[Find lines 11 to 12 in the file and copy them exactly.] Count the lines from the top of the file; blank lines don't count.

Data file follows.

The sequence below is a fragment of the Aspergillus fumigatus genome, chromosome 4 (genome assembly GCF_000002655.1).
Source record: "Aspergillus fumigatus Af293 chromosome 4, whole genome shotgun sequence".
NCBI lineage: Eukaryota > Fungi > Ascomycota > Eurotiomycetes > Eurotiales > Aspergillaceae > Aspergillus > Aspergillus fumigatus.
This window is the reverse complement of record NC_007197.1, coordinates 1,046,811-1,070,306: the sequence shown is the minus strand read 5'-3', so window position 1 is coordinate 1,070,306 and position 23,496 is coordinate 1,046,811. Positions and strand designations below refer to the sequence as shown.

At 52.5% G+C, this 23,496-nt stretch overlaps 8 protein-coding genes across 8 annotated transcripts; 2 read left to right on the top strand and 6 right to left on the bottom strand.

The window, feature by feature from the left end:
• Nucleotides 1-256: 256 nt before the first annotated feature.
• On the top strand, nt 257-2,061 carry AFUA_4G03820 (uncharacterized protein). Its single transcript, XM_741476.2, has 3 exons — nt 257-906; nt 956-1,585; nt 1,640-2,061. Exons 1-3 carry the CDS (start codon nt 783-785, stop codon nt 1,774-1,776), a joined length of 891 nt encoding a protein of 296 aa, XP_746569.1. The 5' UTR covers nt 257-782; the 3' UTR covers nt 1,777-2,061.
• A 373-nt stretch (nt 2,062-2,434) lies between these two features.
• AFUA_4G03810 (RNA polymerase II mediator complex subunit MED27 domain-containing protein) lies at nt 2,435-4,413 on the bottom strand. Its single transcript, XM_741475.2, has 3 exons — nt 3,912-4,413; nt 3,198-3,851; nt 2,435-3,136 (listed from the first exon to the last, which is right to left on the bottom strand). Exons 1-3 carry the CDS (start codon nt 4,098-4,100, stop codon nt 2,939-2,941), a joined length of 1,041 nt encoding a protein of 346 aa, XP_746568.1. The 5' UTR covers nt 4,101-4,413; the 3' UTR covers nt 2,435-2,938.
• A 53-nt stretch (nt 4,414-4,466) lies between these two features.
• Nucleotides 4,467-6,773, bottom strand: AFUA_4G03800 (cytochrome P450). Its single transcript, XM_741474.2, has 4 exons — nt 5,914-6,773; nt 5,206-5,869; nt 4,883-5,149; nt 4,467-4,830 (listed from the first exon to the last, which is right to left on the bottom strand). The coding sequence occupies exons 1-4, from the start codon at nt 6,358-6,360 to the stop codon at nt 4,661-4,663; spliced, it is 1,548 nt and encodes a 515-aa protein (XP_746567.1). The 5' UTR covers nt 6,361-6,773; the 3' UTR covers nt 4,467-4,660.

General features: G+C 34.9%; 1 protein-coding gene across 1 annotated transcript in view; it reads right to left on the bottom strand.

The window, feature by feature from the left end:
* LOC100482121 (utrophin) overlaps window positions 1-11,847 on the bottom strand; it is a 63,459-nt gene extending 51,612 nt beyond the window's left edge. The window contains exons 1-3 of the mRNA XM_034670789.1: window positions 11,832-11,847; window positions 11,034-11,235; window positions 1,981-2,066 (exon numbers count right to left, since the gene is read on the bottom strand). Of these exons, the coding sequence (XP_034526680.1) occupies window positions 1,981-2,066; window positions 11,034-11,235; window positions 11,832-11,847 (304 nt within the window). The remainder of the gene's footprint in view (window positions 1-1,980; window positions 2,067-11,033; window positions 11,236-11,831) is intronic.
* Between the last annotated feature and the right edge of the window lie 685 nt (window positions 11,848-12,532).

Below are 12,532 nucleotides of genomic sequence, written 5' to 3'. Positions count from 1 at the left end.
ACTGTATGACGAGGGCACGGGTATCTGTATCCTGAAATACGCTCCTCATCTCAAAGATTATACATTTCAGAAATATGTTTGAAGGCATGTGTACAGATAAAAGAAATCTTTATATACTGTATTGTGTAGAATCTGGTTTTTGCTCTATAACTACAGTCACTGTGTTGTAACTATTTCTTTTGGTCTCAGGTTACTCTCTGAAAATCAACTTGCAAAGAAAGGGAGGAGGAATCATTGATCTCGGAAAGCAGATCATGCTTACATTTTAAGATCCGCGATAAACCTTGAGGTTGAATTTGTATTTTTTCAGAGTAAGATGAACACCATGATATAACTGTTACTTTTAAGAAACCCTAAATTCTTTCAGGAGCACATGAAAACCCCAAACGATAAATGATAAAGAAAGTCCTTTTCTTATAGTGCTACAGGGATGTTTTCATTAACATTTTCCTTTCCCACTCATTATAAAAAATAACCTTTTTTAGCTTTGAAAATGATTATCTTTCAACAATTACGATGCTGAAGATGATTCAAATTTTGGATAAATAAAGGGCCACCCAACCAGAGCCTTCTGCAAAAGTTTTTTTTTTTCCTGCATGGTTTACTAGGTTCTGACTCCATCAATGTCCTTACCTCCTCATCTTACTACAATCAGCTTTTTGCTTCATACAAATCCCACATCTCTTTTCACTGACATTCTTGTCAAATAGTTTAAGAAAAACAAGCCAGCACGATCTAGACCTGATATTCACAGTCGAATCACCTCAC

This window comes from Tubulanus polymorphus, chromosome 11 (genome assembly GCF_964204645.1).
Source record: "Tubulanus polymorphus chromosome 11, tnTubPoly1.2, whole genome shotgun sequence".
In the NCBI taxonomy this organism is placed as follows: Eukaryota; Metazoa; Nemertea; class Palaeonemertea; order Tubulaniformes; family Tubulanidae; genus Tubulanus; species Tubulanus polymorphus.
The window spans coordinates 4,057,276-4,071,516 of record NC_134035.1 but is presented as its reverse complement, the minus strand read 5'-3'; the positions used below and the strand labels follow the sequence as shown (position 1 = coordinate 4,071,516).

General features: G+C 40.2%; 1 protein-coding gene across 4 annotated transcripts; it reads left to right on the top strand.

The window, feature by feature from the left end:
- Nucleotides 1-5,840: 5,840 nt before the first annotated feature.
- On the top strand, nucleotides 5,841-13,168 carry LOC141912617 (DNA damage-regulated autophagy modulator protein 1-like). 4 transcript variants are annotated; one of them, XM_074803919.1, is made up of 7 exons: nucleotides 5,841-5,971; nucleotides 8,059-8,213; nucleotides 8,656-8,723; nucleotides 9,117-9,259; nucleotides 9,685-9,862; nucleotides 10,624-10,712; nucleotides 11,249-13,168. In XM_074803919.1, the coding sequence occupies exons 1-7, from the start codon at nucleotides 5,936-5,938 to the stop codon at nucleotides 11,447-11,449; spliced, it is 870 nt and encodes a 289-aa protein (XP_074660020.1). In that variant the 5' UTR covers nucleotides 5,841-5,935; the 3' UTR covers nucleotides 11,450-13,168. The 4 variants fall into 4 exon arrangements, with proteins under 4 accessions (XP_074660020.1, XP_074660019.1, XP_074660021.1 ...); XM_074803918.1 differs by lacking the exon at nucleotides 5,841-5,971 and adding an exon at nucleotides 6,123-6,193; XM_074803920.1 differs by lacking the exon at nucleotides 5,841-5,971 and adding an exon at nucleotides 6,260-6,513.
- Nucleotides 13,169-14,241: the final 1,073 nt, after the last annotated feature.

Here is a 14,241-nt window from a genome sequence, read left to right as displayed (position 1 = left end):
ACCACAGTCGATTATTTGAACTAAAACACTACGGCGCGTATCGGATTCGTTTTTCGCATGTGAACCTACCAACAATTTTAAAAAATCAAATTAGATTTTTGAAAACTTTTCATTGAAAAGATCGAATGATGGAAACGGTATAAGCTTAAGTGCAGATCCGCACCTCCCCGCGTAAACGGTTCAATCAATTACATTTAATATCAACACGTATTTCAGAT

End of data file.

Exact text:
• A 53-nt stretch (nt 4,414-4,466) lies between these two features.
• Nucleotides 4,467-6,773, bottom strand: AFUA_4G03800 (cytochrome P450). Its single transcript, XM_741474.2, has 4 exons — nt 5,914-6,773; nt 5,206-5,869; nt 4,883-5,149; nt 4,467-4,830 (listed from the first exon to the last, which is right to left on the bottom strand). The coding sequence occupies exons 1-4, from the start codon at nt 6,358-6,360 to the stop codon at nt 4,661-4,663; spliced, it is 1,548 nt and encodes a 515-aa protein (XP_746567.1). The 5' UTR covers nt 6,361-6,773; the 3' UTR covers nt 4,467-4,660.